It is nice to see that 36-year-old Andris Nelsons, who just completed his first season as music director of the Boston Symphony Orchestra, is getting the orchestra to play like they are at the top of their game, following years of low morale with the constantly ailing and concert-canceling former music director James Levine. We can see the BSO’s excellence from this excerpt provided by Carnegie Hall’s YouTube channel of Nelsons conducting the BSO in the Shostakovich Symphony No 10 earlier this year. And Nelsons has just already renewed his contract for several more years, up to 2022.
But now we hear that he is taking on an equal position with another orchestra, not as “principal guest conductor” as many of the symphony conductors do, but as “music director,” with similar busy duties and performance schedule as he has with the BSO. That other orchestra is all the way over in Europe as well, the prestigious Leipzig Gewandhaus Orchestra.
Hmm, perhaps he could have waited a few more years after firmly establishing a relationship with the Boston Symphony? Now, is this just a case of Nelsons easily enduring his first big season with Boston followed by their successful European tour, and accepting the other position as well because he feels he can handle the load and that each job might very well complement the other? Or might this be another case of some young 30-something hotshot with an “I want it all, and I want it all now” attitude, not being realistic in his assessment of his own abilities, and for quite a few years to come? The Boston Symphony Orchestra has already been through enough with Levine and former music director Seiji Ozawa to not want to go through all that again: a tired, overworked, jet-lagged conductor, cancelling weeks and weeks of performances or otherwise not giving it his best, because of juggling too many responsibilities at the same time.
For example, just after the conclusion of a BSO performance of Beethoven’s Ninth Symphony in 2006, James Levine, who was the BSO’s music director from 2004 to 2011 at the same time he continued to lead the Metropolitan Opera in New York, tripped and fell on his way back stage, and hurt his shoulder and required surgery. This issue was in addition to his weight gain and complaining of sciatica. He then had to cancel four months of concerts. In July 2008, Levine had surgery to remove a cancerous kidney and he fully recovered from that. However, just a year later in September 2009 he had to cancel his Fall concerts for two months because of surgery on his back, a herniated disc. He cancelled much of the 2009-2010 season for both the BSO and the Met, in fact, because of continuing back problems including more surgery. Later, he canceled the second half of his 2010-2011 season because of continuing trouble with his back. In March 2011 it was finally announced that Levine would resign from the BSO but continue with the Met. By that time, Levine had already neglected to sign the contract extension that had been negotiated.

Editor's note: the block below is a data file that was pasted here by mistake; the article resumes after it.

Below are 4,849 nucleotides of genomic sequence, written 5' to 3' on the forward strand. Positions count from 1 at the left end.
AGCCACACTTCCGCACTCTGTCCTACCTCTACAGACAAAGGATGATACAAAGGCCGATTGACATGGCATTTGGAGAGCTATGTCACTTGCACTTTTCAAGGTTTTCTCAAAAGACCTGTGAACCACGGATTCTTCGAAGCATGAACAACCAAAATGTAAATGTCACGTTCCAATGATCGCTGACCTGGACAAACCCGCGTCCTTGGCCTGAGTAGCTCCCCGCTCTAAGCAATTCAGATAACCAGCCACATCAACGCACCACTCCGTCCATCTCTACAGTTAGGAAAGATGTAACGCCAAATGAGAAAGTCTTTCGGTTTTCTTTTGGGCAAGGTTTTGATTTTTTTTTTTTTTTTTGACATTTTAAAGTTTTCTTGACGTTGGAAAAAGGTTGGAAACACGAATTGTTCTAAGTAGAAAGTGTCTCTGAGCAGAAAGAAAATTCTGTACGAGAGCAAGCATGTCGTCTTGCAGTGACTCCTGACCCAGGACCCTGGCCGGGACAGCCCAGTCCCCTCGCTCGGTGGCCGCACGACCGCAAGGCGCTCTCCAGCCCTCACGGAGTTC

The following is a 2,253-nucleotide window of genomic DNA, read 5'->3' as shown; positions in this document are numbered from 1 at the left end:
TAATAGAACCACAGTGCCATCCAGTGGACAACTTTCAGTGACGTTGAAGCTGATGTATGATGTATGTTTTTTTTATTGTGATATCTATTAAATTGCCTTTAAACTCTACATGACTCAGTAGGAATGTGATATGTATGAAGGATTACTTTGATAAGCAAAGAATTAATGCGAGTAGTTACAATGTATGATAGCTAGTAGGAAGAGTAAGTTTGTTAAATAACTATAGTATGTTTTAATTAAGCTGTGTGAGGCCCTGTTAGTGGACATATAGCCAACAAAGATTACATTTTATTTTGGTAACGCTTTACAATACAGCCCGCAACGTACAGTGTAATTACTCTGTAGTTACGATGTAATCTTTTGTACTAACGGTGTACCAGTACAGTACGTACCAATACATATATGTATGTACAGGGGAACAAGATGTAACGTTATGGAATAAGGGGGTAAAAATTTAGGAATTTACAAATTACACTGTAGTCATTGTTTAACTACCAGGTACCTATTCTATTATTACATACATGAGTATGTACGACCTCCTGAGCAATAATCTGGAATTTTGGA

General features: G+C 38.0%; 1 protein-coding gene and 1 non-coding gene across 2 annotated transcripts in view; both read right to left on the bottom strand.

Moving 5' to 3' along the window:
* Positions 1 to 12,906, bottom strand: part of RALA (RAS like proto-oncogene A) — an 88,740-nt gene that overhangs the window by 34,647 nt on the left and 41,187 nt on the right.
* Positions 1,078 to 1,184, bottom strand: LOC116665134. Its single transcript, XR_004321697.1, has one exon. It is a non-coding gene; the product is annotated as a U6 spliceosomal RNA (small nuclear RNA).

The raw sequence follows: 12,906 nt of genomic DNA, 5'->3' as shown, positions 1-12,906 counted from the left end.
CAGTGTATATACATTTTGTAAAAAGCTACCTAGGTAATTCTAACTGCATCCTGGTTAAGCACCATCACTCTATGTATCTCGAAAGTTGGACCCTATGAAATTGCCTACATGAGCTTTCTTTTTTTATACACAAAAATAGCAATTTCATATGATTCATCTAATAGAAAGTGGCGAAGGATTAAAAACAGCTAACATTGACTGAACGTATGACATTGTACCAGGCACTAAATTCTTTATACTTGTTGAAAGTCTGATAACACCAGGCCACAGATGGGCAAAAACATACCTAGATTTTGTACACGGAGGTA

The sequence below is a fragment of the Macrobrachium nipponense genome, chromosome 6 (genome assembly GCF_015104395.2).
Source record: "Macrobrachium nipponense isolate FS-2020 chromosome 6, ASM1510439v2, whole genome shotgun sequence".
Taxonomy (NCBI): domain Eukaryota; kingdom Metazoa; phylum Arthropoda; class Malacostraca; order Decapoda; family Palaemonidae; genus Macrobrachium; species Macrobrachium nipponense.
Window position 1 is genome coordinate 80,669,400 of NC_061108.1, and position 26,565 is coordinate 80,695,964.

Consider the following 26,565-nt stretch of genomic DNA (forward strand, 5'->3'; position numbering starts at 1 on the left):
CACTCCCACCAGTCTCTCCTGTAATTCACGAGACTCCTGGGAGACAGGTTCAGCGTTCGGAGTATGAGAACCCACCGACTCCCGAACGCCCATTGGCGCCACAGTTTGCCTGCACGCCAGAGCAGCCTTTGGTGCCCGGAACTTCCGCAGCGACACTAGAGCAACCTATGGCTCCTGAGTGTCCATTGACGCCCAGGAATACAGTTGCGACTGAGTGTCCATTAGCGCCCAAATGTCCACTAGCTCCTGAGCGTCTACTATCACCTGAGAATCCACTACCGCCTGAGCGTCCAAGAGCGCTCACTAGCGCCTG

And previous to Levine was Seiji Ozawa who was the BSO’s music director from 1973 to 2003. As I wrote in this post, Ozawa also had long absences from the BSO for medical reasons, exhaustion, tendinitis, and back troubles. Since being BSO’s director Ozawa had suffered from esophageal cancer, shingles, pneumonia, and more back trouble.
But Ozawa seems to have overcome much of that, as we can see in his recent performance of Beethoven’s Fifth Symphony. And James Levine also seems to have recovered healthwise and made a big comeback at Carnegie Hall in 2013, and with the Metropolitan Opera this past season.
Back to Andris Nelsons, who has already experienced something similar to Levine’s tumble and shoulder surgery. In July 2013, only two months after signing his first contract with the BSO, Nelsons got a concussion during an accident with a door in his residence. This article states that the door “unexpectedly swung open,” but this later article quotes his wife, the opera singer Kristine Opolais, as clarifying the situation, stating that “It was dark and the door was closed and he didn’t see it … He’s big and he’s like a big child. It is comic.” So now we know he’s a big ‘ol klutz. And he had to cancel his very first post-contract-signing BSO concert at Tanglewood that Summer. Also like James Levine, after Nelsons’s door-accident concussion Nelsons ballooned to a huge 260 lbs. I hope he’s lost some of that extra weight, as one contributor to Levine’s constant health issues was his being overweight.
And more recently, this past June Nelsons canceled his first of several final appearances with the City of Birmingham Symphony Orchestra, of which he was music director for seven years, because he had an acute ear infection. (Coincidentally, James Levine also had to cancel performances last July at the Verbier festival in Switzerland, because of … an ear infection.)
Well, I hope these aren’t early signs that Nelsons is another workaholic who doesn’t take care of himself. Or is the Boston Symphony jinxed in some way? Or maybe this is all some sort of hex by the ghosts of past BSO music director Karl Muck, who was interned along with 30 German BSO members by the nationalistic fanatics during World War I? (Ghosts? Has George Noory covered this?)